One of the most conspicuous features of Afghanistan's tentative modernization was the prominent role of outside sponsors. On the outskirts of Kabul, Dupree noted the construction of the Mikrorayon, "a series of high-rise apartments being constructed with assistance from the Soviet Union." For years Afghanistan had been playing both sides in the Cold War. As part of their strategic rivalry in Asia, both the Soviets and the Americans were willing to contribute significant amounts of aid in return for Kabul's friendship. The trick with "non-alignment," as this policy was known, was keeping one's balance -- and King Zahir Shah, who began his four-decade reign in 1933, managed to do just that for many years.

Afghanistan dispatched students to the U.S. on Fulbright scholarships for business degrees; others headed off to the USSR to study the technical professions. Foreign aid poured in. The Americans helped build dams and schools, West Germans trained the police force, and the Russians laid out natural gas pipelines and power plants. Development money also helped the Afghans to jumpstart local-run businesses, like textile factories. And some of the funds were also used to build up the institutions of government. Every year, it seemed, Kabul erected yet another ministry building in the brutalist concrete style that was supposed to signify enlightened modernity. Each month brought a new announcement about some new agreement on technical assistance or foreign investment. The country was moving ahead. Peace reigned. The last serious uprising against the government had taken place in 1929.

Gradually, however, the Soviets began to gain the upper hand. In 1973, however, when the king's cousin Mohamed Daoud Khan seized power in a coup and declared the end of the monarchy, he did so with the support of the Kremlin and the Afghan communists. From that point on, Afghanistan would find itself drawn increasingly into the Soviet orbit.

Daoud and his communist allies were eager to build a strong, modern state. Yet even in the 1970s Afghanistan was a country deeply fragmented by ethnic, linguistic and regional differences. If there was one thing that could be said to unite the Afghans, it was religion: virtually all Afghans are Muslims (and the overwhelming majority of them are Sunnis). Foreign observers often remarked upon the simple piety of the people in Afghanistan. All activity stopped whenever the call to prayer sounded from the local mosque. References to God and the Prophet punctuated everyday speech. Public figures were expected to invoke the supremacy of the Almighty at every turn.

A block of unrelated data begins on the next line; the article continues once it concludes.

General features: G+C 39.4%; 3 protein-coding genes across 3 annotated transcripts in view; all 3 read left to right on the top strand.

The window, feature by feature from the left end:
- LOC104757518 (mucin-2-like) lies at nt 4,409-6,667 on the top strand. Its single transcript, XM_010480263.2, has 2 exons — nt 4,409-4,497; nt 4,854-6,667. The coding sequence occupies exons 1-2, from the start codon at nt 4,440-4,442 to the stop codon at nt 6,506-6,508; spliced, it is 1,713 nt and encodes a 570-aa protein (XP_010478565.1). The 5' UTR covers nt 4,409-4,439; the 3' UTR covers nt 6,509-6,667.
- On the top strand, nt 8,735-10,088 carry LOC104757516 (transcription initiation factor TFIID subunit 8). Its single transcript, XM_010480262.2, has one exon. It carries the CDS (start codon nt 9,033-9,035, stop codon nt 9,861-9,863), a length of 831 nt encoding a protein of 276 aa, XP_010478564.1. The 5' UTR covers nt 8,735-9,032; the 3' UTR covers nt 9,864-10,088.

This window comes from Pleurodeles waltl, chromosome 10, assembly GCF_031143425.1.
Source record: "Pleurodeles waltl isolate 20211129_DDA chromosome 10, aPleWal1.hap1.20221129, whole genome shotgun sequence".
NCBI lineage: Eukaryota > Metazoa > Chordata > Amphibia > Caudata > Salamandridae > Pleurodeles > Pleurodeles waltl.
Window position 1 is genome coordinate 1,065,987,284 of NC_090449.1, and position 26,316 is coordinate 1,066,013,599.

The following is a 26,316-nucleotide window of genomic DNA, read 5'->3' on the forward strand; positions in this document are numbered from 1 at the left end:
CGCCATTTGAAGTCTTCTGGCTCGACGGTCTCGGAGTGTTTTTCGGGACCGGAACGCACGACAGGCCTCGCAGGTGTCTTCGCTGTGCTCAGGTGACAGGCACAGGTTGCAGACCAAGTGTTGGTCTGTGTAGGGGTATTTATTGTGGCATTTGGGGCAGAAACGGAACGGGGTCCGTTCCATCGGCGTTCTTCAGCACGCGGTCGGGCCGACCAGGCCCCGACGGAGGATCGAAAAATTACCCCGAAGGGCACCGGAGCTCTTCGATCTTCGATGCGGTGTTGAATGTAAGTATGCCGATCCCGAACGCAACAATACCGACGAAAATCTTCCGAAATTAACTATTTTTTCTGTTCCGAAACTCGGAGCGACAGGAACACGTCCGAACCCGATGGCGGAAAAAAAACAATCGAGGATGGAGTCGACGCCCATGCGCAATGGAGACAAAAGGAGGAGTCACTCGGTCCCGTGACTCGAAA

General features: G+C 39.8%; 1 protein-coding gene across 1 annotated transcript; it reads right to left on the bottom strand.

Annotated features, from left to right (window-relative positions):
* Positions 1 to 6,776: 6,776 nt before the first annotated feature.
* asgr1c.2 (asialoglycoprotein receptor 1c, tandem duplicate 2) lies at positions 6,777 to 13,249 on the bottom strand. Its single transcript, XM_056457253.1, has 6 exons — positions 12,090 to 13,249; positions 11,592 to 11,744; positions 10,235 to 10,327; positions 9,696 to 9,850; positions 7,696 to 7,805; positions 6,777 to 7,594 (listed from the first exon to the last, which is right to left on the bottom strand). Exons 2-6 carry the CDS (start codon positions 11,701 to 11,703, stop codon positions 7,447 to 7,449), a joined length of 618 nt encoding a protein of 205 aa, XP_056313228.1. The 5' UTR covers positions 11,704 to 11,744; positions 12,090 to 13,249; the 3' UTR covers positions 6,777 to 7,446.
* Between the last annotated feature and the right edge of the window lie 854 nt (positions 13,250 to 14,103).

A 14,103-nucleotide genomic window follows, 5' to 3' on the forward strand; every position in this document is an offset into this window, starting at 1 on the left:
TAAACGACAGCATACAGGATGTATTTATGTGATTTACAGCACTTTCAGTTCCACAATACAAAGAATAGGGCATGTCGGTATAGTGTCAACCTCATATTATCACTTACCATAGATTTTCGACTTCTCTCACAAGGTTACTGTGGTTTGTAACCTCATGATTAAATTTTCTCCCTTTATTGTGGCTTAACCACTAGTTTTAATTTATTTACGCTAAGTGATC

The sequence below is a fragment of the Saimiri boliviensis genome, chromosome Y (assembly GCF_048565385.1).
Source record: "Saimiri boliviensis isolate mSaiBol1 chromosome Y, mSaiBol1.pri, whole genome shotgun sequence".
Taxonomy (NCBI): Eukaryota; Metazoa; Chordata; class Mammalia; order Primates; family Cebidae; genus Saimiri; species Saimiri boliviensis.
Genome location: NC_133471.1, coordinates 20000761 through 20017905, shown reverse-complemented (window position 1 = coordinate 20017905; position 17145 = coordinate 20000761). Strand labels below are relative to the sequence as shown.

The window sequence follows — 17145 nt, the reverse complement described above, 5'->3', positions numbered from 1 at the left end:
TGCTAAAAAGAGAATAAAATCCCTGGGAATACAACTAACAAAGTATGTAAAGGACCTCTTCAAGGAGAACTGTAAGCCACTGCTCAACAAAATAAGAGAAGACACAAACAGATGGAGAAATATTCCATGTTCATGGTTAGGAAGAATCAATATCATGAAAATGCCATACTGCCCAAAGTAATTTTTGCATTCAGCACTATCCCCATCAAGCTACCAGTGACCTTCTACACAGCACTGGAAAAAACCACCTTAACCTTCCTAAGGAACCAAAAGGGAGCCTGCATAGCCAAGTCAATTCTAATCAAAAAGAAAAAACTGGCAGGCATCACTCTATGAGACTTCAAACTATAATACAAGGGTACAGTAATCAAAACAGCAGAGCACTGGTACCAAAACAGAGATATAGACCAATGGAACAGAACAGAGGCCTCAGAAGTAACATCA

Yet this did not mean that religion and politics seamlessly overlapped. Throughout their history Afghans had known rule by kings, not religious leaders. Village mullahs, who performed a variety of religious services in exchange for fees, were often regarded as corrupt or buffoonish, the butt of jokes rather than figures of respect. There were, of course, some religious figures who enjoyed privileged status -- Islamic scholars, perhaps, or pirs, Sufi spiritual leaders. But none of these individuals had any clearly defined institutional power over the others. The diffuse quality of Afghan Islam was also a product of practices that many other Sunni Muslims would have regarded as heterodox -- such as the veneration of saints, whose graves, beflagged and decorated, were treated as holy places. In Iran, the Shiite religious elite presided over a clearly defined hierarchy, which greatly increased the power of the clerics. In Afghanistan, there were no central religious institutions to speak of. Islam was flat, localized and fragmented.

There was something that young religious radicals, infected by the ideas circulating among their contemporaries elsewhere in the Muslim world, were eager to change. In late 1960s some of these young men, taking their cue from communist practice, had decided to form their own semi-clandestine political organization, which they named the "Muslim Youth Organization." Some of them went well beyond the usual religious platitudes by agitating for the creation of an "Islamic state" in which sharia (Quranic law) would reign supreme and the government would be in the hands of people who followed the example of the Prophet.

A lot of Afghans didn't know what to make of such talk. Afghanistan had been ruled by kings right up until the fall of the monarchy. When the Islamists tried to stage a coup against Daoud Khan in 1975, few in the society at large paid attention, and the government easily suppressed them: the ringleaders were captured and shot, the rest chased into exile. The religious establishment back at home -- the village mullahs, the religious scholars, and the Sufi notables who were all tightly bound into the status quo -- didn't lift a finger in the rebels' defense. And why should they have? The Islamists, after all, had come to their cause through the universities, not the madrasas. They had few ties with the traditional clerics, whom they tended to view as backward and corrupt.

In the final analysis, though, Afghanistan was still a bit player. If someone had asked you, in the middle of the 1970s, to name a country that would have an impact on the world's affairs in the decades to come, Afghanistan would have been near the bottom of the list -- perhaps along with Bangladesh and Bolivia and some of the more obscure African countries. It was just too poor, too underdeveloped. Someone like Mohammed Daoud was probably its best bet: an enlightened dictator, secular, "progressive," with a clear vision for the future. Little did he and his supporters realize that the way of life they represented would soon become extinct.

Excerpted with permission from Strange Rebels: 1979 and the Birth of the 21st Century, by Christian Caryl. Available from Basic Books, a member of The Perseus Books Group. Copyright © 2013.